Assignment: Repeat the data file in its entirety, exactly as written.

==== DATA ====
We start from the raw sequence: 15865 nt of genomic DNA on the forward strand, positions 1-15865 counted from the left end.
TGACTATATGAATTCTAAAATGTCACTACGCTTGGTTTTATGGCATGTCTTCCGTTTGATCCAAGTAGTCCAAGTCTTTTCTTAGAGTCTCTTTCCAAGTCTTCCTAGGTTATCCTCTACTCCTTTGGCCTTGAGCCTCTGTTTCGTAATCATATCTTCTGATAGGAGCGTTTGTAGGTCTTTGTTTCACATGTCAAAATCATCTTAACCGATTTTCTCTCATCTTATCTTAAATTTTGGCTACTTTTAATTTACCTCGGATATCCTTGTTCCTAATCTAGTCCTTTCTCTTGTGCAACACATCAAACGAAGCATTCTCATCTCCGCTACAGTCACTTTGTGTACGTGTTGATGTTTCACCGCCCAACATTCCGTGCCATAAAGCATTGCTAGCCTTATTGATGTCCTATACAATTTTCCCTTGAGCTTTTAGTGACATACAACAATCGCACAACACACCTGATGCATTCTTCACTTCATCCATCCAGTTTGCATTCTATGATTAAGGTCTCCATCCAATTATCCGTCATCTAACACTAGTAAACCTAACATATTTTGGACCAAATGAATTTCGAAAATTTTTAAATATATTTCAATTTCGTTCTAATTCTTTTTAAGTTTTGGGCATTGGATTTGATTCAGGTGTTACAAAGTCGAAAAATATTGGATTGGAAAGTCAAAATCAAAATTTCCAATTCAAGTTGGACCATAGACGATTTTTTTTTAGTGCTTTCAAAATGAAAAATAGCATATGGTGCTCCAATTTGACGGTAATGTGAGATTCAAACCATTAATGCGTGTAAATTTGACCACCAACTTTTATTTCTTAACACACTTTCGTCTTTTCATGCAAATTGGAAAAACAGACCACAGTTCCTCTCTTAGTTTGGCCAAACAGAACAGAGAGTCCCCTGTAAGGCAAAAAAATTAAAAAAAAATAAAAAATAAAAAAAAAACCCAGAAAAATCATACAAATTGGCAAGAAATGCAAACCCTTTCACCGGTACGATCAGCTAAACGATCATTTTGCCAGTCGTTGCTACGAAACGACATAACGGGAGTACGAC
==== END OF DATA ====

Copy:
We start from the raw sequence: 15865 nt of genomic DNA on the forward strand, positions 1-15865 counted from the left end.
TGACTATATGAATTCTAAAATGTCACTACGCTTGGTTTTATGGCATGTCTTCCGTTTGATCCAAGTAGTCCAAGTCTTTTCTTAGAGTCTCTTTCCAAGTCTTCCTAGGTTATCCTCTACTCCTTTGGCCTTGAGCCTCTGTTTCGTAATCATATCTTCTGATAGGAGCGTTTGTAGGTCTTTGTTTCACATGTCAAAATCATCTTAACCGATTTTCTCTCATCTTATCTTAAATTTTGGCTACTTTTAATTTACCTCGGATATCCTTGTTCCTAATCTAGTCCTTTCTCTTGTGCAACACATCAAACGAAGCATTCTCATCTCCGCTACAGTCACTTTGTGTACGTGTTGATGTTTCACCGCCCAACATTCCGTGCCATAAAGCATTGCTAGCCTTATTGATGTCCTATACAATTTTCCCTTGAGCTTTTAGTGACATACAACAATCGCACAACACACCTGATGCATTCTTCACTTCATCCATCCAGTTTGCATTCTATGATTAAGGTCTCCATCCAATTATCCGTCATCTAACACTAGTAAACCTAACATATTTTGGACCAAATGAATTTCGAAAATTTTTAAATATATTTCAATTTCGTTCTAATTCTTTTTAAGTTTTGGGCATTGGATTTGATTCAGGTGTTACAAAGTCGAAAAATATTGGATTGGAAAGTCAAAATCAAAATTTCCAATTCAAGTTGGACCATAGACGATTTTTTTTTAGTGCTTTCAAAATGAAAAATAGCATATGGTGCTCCAATTTGACGGTAATGTGAGATTCAAACCATTAATGCGTGTAAATTTGACCACCAACTTTTATTTCTTAACACACTTTCGTCTTTTCATGCAAATTGGAAAAACAGACCACAGTTCCTCTCTTAGTTTGGCCAAACAGAACAGAGAGTCCCCTGTAAGGCAAAAAAATTAAAAAAAAATAAAAAATAAAAAAAAAACCCAGAAAAATCATACAAATTGGCAAGAAATGCAAACCCTTTCACCGGTACGATCAGCTAAACGATCATTTTGCCAGTCGTTGCTACGAAACGACATAACGGGAGTACGAC